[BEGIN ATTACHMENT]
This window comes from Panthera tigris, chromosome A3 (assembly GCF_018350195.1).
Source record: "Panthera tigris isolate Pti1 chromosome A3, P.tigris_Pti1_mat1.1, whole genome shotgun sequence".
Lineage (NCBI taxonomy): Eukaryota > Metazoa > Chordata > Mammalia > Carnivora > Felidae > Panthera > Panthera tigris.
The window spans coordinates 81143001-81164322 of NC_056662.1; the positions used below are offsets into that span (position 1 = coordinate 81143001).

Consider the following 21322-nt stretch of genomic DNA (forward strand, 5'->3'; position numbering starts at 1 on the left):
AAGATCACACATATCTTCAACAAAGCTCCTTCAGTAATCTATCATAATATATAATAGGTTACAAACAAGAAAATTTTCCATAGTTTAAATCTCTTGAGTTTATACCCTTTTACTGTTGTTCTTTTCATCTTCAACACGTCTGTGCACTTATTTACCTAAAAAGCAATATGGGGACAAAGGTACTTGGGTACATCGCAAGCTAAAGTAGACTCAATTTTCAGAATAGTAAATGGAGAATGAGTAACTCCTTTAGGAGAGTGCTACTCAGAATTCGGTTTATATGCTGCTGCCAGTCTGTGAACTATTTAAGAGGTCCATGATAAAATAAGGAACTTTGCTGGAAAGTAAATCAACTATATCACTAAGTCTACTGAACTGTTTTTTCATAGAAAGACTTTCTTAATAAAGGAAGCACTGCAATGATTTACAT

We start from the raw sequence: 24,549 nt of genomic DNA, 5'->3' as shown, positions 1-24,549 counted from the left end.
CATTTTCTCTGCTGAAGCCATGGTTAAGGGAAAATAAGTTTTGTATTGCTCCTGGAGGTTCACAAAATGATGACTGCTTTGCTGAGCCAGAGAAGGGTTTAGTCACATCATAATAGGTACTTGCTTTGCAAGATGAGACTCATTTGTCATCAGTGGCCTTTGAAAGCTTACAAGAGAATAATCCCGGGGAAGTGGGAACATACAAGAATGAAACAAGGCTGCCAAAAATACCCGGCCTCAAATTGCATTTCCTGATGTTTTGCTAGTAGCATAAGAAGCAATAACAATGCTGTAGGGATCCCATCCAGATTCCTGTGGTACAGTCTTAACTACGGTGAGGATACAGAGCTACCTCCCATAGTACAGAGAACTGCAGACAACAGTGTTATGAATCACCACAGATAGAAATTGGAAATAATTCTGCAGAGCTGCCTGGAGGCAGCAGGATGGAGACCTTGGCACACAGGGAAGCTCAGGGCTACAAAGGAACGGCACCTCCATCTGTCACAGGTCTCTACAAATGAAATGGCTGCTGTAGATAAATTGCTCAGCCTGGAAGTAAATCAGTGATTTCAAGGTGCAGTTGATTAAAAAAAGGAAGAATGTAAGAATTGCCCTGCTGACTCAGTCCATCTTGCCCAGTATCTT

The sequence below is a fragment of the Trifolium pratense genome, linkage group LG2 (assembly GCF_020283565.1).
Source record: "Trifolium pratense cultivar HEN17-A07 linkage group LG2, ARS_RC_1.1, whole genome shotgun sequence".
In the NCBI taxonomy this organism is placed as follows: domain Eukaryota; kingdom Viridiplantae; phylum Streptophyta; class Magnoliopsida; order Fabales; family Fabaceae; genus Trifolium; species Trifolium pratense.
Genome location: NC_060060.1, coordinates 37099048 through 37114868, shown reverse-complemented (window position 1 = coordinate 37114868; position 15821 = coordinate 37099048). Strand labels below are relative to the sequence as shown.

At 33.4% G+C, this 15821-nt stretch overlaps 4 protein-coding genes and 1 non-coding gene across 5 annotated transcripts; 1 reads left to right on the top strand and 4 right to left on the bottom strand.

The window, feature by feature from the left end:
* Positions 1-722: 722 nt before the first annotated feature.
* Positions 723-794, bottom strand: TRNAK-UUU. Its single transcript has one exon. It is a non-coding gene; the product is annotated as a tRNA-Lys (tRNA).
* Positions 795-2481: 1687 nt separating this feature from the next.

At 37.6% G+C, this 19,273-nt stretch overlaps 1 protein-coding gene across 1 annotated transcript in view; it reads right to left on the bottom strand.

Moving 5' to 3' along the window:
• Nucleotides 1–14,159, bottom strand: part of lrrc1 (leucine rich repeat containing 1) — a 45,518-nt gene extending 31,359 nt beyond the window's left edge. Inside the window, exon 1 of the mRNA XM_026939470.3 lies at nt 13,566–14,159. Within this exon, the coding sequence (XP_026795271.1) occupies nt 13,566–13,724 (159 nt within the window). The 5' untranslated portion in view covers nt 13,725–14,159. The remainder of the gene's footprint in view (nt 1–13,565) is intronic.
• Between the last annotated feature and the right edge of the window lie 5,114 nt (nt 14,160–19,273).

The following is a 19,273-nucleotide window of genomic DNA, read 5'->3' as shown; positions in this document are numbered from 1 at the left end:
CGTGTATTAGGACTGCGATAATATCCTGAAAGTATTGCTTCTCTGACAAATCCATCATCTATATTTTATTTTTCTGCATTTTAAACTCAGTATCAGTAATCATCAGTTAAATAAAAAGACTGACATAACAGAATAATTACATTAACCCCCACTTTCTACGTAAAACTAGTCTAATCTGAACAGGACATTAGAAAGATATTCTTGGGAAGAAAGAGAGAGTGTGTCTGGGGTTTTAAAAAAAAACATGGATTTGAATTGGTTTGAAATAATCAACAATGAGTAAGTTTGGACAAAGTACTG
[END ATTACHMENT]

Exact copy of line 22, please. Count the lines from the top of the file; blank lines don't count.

The following is a 19,273-nucleotide window of genomic DNA, read 5'->3' as shown; positions in this document are numbered from 1 at the left end: